Every JAY-Z album since 2003 has been an event. There was the retirement saga of The Black Album, then the comeback of Kingdom Come; the surprise film-inspired return to form of American Gangster and then the overwrought, trilogy-concluding Blueprint 3. Watch The Throne and Magna Carta Holy Grail both felt like transmissions from deep within some golden Illuminati cave, with Hova casually obsessing over Rothkos and wine that costs more than your mortgage.
And so the new 4:44 arrives with all the baggage of being another weighty, “post-retirement” JAY-Z release, discussed in pre-release missives using the same terms as Amazon’s acquisition of Whole Foods; it is, after all, only available via cellphone carrier Sprint and Hov’s reportedly slow-moving streaming music service, Tidal. But now that it’s out, it’s an event for a much different reason: It’s fucking good. At 10 tracks and 36 minutes, it’s the tightest of his 16 records, seemingly taking cues from some of the scrappy, single-less, artist-driven rap and R&B of the past few years, like Anti, Coloring Book, Blonde, Lemonade, and The Life Of Pablo, among others. The production is entirely from veteran producer No I.D., who helmed Vince Staples’ similarly taut Summertime ’06, and it’s full of phasing, warped soul samples, chopped up into a warm cloud that evokes Hova’s early-’00s chemistry with Kanye.
Indeed, West looms large here. Back in those halcyon, pre-Black Album days, No I.D. served as West’s mentor, helping him achieve his dream of producing for Hov. More recently, though, West’s assimilation into the Kardashian milieu seems to have precipitated some serious health issues and that brief, disturbing embrace of Donald Trump, not to mention his own headline-nabbing shit-talk of Jay and Beyoncé. And so the album-opening sequence directed at West feels almost like an intervention between friends:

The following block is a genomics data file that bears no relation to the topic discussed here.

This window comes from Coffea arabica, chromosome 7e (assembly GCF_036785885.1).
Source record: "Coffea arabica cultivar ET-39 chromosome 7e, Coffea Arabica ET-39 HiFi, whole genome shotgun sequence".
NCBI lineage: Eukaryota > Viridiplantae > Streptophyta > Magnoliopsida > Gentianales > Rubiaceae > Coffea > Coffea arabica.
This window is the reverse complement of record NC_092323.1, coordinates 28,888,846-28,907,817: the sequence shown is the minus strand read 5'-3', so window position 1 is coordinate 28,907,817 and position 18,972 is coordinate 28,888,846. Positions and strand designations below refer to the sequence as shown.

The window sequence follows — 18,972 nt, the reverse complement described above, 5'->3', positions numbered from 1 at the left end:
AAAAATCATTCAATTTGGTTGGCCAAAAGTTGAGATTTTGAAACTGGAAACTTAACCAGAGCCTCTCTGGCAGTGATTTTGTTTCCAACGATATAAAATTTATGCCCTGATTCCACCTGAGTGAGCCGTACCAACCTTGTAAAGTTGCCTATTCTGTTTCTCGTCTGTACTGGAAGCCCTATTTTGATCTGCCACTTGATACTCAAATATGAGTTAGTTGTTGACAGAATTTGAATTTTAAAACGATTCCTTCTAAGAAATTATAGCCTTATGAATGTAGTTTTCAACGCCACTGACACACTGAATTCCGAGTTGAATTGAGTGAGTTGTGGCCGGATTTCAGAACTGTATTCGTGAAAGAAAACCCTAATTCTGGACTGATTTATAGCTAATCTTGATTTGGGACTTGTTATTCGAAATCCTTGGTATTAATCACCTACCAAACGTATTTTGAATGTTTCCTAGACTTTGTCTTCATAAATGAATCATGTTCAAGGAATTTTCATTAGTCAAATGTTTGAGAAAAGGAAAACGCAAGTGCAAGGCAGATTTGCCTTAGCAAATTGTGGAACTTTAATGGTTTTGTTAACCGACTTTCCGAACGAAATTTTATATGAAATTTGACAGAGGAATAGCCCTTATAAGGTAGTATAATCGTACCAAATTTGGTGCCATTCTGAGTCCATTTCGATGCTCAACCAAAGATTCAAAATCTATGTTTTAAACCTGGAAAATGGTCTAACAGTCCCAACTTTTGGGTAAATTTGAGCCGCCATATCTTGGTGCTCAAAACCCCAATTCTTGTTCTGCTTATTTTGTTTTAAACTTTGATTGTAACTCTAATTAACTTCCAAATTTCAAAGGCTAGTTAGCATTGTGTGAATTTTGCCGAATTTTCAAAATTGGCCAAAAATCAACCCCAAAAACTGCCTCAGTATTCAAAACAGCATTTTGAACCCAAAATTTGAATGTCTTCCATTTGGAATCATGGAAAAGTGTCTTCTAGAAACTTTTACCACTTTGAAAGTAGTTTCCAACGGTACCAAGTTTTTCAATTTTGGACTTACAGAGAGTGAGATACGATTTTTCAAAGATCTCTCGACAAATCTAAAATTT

You walkin’ around like you invincible
You dropped outta school, you lost your principles
I know people backstab you, I felt bad too
But this “fuck everybody” attitude ain’t natural
A few bars later, Hov makes a detour to throw some salt on Future’s wounds, whose child with Ciara is now being raised by Seahawks quarterback and notorious cornball Russell Wilson. Both of these mentions are attention-getting out of context, but the track is much more about rappers’ egos in the abstract, and JAY-Z’s in particular. The record demands humility at the outset in part so Jay can address the elephant in the room: that is, the marital infidelities revealed on Beyoncé’s Lemonade. He apologizes to her specifically and at length on the title track, which, by its very name, is a reference—the pair have a long-running obsession with the number 4, due to their birthdates, and have matching “IV” tattoos on their ring fingers.
Look, I apologize, often womanize
Took for my child to be born
See through a woman’s eyes
Took for these natural twins to believe in miracles
On the exact next track, the two link up, with Beyoncé assuming an almost spectrally approving presence as Hov disavows Becky with the good hair (“Let me alone, Becky”), the diss from Lemonade that launched a thousand conspiracy-theory blog posts.
And so, yeah: That’s an event, all right. But the real event is the return of Jay, who sounds dialed in and comfortable in a way he hasn’t in over a decade. New peaks behind the curtain of his marriage will always net headlines, as will anything involving Kanye, but aside from those mentions the track getting the most early attention is “The Story Of O.J.,” due to No I.D.’s swooning, soulful beat, which jutters and blooms like a memory you can’t shake, as well as Hov’s verses, which paint with his characteristic easy eloquence the intersection of race and wealth in America. 4:44 is a record worth chewing on—we’ll have a full review next week—but also enjoying casually, even celebrating. Before he was a world-conquering billionaire, Jay was a wise-ass rapper with billion-dollar taste. That guy is back. Time to switch to Sprint?